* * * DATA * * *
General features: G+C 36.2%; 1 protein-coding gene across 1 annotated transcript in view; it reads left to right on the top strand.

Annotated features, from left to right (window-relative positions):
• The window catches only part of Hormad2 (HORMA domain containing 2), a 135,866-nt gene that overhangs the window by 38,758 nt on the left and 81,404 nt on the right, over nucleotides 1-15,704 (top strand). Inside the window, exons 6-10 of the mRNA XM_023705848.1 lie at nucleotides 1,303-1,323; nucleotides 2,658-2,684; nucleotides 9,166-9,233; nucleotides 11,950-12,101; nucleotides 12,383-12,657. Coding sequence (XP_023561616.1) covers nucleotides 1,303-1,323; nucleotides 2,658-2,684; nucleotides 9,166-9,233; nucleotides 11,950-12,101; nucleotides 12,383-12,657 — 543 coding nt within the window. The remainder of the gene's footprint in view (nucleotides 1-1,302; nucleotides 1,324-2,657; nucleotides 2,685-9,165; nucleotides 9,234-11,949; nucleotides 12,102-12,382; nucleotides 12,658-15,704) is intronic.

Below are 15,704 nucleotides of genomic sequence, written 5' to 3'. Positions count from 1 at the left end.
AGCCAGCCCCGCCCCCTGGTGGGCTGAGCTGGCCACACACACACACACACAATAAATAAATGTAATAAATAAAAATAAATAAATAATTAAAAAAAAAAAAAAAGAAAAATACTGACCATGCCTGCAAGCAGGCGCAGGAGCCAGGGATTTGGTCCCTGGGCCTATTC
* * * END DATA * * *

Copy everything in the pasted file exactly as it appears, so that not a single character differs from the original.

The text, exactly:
General features: G+C 36.2%; 1 protein-coding gene across 1 annotated transcript in view; it reads left to right on the top strand.

Annotated features, from left to right (window-relative positions):
• The window catches only part of Hormad2 (HORMA domain containing 2), a 135,866-nt gene that overhangs the window by 38,758 nt on the left and 81,404 nt on the right, over nucleotides 1-15,704 (top strand). Inside the window, exons 6-10 of the mRNA XM_023705848.1 lie at nucleotides 1,303-1,323; nucleotides 2,658-2,684; nucleotides 9,166-9,233; nucleotides 11,950-12,101; nucleotides 12,383-12,657. Coding sequence (XP_023561616.1) covers nucleotides 1,303-1,323; nucleotides 2,658-2,684; nucleotides 9,166-9,233; nucleotides 11,950-12,101; nucleotides 12,383-12,657 — 543 coding nt within the window. The remainder of the gene's footprint in view (nucleotides 1-1,302; nucleotides 1,324-2,657; nucleotides 2,685-9,165; nucleotides 9,234-11,949; nucleotides 12,102-12,382; nucleotides 12,658-15,704) is intronic.

Below are 15,704 nucleotides of genomic sequence, written 5' to 3'. Positions count from 1 at the left end.
AGCCAGCCCCGCCCCCTGGTGGGCTGAGCTGGCCACACACACACACACACAATAAATAAATGTAATAAATAAAAATAAATAAATAATTAAAAAAAAAAAAAAAGAAAAATACTGACCATGCCTGCAAGCAGGCGCAGGAGCCAGGGATTTGGTCCCTGGGCCTATTC